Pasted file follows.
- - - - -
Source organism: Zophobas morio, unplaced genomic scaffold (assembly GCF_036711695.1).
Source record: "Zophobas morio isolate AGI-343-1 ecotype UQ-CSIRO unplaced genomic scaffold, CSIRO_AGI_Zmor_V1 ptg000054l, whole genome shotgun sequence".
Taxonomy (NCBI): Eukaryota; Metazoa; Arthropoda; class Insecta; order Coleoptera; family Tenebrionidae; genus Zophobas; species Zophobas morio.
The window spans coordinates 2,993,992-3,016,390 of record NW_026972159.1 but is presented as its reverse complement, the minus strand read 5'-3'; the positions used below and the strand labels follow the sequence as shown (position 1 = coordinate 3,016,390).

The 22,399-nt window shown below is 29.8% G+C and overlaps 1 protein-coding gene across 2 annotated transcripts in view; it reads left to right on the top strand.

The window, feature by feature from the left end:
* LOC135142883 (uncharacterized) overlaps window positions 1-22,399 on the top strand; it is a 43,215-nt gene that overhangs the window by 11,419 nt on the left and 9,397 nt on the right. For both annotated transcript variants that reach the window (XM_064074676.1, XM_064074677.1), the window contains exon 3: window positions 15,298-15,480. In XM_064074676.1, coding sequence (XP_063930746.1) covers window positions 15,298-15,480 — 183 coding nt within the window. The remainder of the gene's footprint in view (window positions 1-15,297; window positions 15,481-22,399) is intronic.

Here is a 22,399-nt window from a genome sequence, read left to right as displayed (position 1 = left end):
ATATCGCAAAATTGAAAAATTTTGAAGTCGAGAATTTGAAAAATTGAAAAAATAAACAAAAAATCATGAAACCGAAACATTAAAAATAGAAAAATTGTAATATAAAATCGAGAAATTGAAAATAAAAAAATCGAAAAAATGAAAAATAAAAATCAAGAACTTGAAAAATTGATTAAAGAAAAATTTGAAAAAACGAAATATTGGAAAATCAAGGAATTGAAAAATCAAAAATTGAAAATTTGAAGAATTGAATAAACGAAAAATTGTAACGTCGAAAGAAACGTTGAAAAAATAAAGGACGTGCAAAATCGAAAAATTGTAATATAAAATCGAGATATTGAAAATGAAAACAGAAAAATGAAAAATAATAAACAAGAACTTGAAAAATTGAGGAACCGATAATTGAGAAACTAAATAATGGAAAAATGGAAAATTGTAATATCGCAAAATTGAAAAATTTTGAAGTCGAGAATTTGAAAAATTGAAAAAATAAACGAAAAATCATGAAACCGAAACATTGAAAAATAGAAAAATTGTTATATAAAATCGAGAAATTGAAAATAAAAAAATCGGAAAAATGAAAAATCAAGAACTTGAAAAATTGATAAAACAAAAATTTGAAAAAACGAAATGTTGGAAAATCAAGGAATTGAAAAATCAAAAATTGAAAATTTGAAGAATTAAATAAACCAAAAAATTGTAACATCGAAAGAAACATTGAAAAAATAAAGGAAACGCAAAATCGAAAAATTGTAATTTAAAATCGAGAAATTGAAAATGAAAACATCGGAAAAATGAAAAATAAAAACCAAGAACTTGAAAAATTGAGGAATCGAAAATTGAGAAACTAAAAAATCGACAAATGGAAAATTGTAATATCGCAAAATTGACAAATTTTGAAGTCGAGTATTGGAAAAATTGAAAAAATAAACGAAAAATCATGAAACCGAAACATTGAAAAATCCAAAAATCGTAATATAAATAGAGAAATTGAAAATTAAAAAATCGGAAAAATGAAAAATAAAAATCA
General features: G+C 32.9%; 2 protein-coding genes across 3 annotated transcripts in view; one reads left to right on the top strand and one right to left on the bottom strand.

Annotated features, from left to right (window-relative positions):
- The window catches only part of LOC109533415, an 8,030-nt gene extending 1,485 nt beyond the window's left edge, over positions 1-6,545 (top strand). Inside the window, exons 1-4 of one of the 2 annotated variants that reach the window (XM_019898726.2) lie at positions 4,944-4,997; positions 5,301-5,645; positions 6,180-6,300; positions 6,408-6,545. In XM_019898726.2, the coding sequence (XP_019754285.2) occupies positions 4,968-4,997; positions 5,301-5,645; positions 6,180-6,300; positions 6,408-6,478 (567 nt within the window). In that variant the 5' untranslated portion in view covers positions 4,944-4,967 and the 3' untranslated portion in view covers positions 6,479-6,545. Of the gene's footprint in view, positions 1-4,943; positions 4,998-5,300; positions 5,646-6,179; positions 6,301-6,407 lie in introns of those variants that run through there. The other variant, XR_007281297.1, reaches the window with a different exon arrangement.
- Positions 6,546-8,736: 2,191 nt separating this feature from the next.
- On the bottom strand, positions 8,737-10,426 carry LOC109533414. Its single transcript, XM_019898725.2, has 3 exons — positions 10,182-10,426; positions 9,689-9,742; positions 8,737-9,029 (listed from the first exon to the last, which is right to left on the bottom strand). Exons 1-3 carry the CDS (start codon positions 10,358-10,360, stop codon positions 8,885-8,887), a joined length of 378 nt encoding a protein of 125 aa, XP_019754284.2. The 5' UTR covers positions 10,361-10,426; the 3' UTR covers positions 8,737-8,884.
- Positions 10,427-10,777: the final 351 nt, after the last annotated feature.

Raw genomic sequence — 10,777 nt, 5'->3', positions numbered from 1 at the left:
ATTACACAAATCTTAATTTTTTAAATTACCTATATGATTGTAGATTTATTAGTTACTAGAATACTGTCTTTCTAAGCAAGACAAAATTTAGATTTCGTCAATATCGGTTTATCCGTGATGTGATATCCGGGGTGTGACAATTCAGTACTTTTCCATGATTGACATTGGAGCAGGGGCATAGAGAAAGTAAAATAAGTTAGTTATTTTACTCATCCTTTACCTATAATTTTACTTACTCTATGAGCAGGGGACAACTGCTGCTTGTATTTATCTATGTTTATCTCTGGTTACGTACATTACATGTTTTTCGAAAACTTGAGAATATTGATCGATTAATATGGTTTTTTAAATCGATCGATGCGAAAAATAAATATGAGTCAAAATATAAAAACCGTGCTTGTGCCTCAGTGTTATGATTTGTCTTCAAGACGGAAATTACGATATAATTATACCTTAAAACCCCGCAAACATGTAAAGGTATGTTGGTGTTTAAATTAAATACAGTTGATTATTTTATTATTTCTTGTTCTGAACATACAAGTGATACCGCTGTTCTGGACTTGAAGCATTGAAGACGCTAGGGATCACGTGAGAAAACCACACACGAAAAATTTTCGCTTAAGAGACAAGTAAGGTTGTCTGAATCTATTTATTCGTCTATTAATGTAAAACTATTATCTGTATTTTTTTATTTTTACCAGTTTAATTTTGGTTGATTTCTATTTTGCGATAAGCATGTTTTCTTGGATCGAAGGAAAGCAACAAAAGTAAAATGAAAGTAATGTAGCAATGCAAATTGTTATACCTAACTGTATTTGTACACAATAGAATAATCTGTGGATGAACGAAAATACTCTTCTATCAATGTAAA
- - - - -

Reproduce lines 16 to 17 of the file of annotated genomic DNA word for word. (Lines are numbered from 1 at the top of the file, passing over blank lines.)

Raw genomic sequence — 10,777 nt, 5'->3', positions numbered from 1 at the left:
ATTACACAAATCTTAATTTTTTAAATTACCTATATGATTGTAGATTTATTAGTTACTAGAATACTGTCTTTCTAAGCAAGACAAAATTTAGATTTCGTCAATATCGGTTTATCCGTGATGTGATATCCGGGGTGTGACAATTCAGTACTTTTCCATGATTGACATTGGAGCAGGGGCATAGAGAAAGTAAAATAAGTTAGTTATTTTACTCATCCTTTACCTATAATTTTACTTACTCTATGAGCAGGGGACAACTGCTGCTTGTATTTATCTATGTTTATCTCTGGTTACGTACATTACATGTTTTTCGAAAACTTGAGAATATTGATCGATTAATATGGTTTTTTAAATCGATCGATGCGAAAAATAAATATGAGTCAAAATATAAAAACCGTGCTTGTGCCTCAGTGTTATGATTTGTCTTCAAGACGGAAATTACGATATAATTATACCTTAAAACCCCGCAAACATGTAAAGGTATGTTGGTGTTTAAATTAAATACAGTTGATTATTTTATTATTTCTTGTTCTGAACATACAAGTGATACCGCTGTTCTGGACTTGAAGCATTGAAGACGCTAGGGATCACGTGAGAAAACCACACACGAAAAATTTTCGCTTAAGAGACAAGTAAGGTTGTCTGAATCTATTTATTCGTCTATTAATGTAAAACTATTATCTGTATTTTTTTATTTTTACCAGTTTAATTTTGGTTGATTTCTATTTTGCGATAAGCATGTTTTCTTGGATCGAAGGAAAGCAACAAAAGTAAAATGAAAGTAATGTAGCAATGCAAATTGTTATACCTAACTGTATTTGTACACAATAGAATAATCTGTGGATGAACGAAAATACTCTTCTATCAATGTAAA